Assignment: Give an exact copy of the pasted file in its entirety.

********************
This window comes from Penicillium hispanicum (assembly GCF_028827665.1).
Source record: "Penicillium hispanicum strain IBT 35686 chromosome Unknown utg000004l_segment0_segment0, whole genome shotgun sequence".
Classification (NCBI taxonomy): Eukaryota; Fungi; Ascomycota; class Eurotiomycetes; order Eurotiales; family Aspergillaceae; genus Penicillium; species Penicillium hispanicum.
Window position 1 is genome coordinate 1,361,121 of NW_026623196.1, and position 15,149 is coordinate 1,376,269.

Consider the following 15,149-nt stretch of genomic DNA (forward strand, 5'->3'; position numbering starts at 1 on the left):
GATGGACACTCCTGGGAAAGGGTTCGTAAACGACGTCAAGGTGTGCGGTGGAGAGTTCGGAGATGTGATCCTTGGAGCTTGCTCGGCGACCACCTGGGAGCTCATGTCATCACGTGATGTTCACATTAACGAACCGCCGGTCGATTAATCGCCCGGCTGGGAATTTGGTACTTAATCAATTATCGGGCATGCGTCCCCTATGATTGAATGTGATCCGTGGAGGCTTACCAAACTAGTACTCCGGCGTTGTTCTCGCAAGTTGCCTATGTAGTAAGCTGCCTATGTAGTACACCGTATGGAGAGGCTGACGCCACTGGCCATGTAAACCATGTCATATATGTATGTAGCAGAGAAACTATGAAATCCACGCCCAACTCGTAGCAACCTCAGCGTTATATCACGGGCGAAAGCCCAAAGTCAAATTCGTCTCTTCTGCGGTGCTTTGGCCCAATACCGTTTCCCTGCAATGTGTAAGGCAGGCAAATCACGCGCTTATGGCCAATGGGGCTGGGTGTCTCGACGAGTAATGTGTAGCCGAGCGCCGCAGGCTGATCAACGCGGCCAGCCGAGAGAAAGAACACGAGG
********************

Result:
This window comes from Penicillium hispanicum (assembly GCF_028827665.1).
Source record: "Penicillium hispanicum strain IBT 35686 chromosome Unknown utg000004l_segment0_segment0, whole genome shotgun sequence".
Classification (NCBI taxonomy): Eukaryota; Fungi; Ascomycota; class Eurotiomycetes; order Eurotiales; family Aspergillaceae; genus Penicillium; species Penicillium hispanicum.
Window position 1 is genome coordinate 1,361,121 of NW_026623196.1, and position 15,149 is coordinate 1,376,269.

Consider the following 15,149-nt stretch of genomic DNA (forward strand, 5'->3'; position numbering starts at 1 on the left):
GATGGACACTCCTGGGAAAGGGTTCGTAAACGACGTCAAGGTGTGCGGTGGAGAGTTCGGAGATGTGATCCTTGGAGCTTGCTCGGCGACCACCTGGGAGCTCATGTCATCACGTGATGTTCACATTAACGAACCGCCGGTCGATTAATCGCCCGGCTGGGAATTTGGTACTTAATCAATTATCGGGCATGCGTCCCCTATGATTGAATGTGATCCGTGGAGGCTTACCAAACTAGTACTCCGGCGTTGTTCTCGCAAGTTGCCTATGTAGTAAGCTGCCTATGTAGTACACCGTATGGAGAGGCTGACGCCACTGGCCATGTAAACCATGTCATATATGTATGTAGCAGAGAAACTATGAAATCCACGCCCAACTCGTAGCAACCTCAGCGTTATATCACGGGCGAAAGCCCAAAGTCAAATTCGTCTCTTCTGCGGTGCTTTGGCCCAATACCGTTTCCCTGCAATGTGTAAGGCAGGCAAATCACGCGCTTATGGCCAATGGGGCTGGGTGTCTCGACGAGTAATGTGTAGCCGAGCGCCGCAGGCTGATCAACGCGGCCAGCCGAGAGAAAGAACACGAGG